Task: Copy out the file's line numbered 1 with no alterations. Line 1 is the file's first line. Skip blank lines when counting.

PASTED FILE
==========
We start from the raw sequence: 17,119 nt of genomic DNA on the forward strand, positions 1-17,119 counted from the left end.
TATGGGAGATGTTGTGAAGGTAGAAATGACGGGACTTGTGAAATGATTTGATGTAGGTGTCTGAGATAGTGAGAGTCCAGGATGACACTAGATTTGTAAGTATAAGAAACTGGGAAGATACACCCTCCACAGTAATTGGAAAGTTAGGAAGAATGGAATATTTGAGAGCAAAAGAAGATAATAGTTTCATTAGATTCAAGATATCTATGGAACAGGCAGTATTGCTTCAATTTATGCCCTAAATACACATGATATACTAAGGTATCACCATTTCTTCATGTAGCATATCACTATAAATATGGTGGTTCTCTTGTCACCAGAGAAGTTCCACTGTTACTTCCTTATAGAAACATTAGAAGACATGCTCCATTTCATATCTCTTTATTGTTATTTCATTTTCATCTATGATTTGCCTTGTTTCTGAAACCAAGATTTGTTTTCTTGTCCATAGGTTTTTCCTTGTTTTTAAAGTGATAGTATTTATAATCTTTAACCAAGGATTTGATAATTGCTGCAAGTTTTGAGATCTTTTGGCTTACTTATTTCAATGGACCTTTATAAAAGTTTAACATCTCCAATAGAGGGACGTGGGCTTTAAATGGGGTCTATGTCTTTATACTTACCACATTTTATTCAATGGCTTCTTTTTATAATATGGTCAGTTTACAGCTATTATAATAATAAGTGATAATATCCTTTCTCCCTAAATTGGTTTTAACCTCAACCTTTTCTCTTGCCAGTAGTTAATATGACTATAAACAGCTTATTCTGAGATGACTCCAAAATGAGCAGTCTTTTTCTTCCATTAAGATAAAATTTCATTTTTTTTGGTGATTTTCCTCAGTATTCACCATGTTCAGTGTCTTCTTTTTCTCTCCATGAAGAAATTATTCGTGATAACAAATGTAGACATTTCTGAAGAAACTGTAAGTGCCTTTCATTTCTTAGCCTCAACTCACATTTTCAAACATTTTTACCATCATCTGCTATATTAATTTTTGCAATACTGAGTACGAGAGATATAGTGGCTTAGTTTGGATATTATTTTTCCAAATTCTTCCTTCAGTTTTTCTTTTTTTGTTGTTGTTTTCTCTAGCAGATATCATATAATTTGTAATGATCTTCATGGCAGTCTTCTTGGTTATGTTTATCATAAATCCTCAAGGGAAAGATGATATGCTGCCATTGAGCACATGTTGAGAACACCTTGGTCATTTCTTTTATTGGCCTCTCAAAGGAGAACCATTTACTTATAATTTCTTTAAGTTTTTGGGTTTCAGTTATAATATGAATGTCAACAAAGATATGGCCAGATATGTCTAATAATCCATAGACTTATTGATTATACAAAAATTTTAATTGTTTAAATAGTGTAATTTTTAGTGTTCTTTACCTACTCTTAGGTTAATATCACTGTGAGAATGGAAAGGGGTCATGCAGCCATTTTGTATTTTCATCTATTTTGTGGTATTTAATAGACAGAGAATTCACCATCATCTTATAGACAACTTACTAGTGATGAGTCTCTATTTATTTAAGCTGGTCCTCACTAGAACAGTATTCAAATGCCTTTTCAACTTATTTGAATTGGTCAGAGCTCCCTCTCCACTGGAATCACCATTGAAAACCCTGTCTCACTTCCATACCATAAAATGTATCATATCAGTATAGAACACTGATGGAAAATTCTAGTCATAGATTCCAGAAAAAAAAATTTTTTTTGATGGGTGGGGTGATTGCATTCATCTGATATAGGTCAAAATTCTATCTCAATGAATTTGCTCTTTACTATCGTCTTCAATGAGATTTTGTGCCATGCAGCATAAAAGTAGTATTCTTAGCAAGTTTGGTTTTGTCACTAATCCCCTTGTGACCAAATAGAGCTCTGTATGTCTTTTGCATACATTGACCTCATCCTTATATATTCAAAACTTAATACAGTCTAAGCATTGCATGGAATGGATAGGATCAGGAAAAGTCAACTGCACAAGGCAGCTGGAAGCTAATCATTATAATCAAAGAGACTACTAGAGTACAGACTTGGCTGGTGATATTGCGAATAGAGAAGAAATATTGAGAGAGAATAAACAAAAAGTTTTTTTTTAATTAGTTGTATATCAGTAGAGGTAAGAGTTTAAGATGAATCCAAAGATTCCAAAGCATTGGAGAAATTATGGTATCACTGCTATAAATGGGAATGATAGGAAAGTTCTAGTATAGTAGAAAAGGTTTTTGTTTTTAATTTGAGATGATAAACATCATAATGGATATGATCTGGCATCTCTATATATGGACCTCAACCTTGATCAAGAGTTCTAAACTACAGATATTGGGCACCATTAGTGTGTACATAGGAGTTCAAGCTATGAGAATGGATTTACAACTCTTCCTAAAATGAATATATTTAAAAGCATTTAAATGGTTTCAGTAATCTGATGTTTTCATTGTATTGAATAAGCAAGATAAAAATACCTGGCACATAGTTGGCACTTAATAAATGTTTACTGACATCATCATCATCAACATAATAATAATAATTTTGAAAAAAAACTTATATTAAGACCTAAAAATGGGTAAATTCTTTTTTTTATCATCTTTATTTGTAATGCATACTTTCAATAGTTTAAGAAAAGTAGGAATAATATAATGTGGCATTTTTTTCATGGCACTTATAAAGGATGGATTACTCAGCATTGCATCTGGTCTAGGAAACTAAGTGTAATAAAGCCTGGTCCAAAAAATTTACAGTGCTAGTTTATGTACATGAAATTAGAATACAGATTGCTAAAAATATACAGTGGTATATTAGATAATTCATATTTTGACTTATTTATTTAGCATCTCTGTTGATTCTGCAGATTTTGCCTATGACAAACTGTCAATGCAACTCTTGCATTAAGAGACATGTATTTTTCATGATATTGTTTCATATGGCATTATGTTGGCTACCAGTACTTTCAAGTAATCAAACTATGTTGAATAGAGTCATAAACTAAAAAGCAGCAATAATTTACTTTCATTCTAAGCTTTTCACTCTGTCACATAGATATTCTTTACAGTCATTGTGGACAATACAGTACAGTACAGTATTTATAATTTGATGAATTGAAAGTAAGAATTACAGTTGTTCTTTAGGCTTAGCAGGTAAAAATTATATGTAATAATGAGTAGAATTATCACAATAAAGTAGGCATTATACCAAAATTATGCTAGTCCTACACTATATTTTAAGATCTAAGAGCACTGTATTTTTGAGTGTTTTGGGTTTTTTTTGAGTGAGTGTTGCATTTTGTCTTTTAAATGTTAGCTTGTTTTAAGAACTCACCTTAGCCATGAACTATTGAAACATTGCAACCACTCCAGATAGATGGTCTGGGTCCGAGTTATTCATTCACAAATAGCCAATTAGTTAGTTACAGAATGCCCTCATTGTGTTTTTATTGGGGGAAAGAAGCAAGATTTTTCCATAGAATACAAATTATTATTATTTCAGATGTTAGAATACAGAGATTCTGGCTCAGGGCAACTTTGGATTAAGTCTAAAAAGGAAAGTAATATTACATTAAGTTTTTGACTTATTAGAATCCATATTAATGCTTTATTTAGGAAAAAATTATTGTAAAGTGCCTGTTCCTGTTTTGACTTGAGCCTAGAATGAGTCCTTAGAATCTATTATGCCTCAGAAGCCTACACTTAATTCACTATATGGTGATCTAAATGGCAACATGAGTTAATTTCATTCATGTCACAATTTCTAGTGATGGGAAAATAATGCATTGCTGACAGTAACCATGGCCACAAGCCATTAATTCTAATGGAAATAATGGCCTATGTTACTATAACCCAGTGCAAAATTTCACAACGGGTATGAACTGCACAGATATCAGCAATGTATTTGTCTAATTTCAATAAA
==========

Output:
We start from the raw sequence: 17,119 nt of genomic DNA on the forward strand, positions 1-17,119 counted from the left end.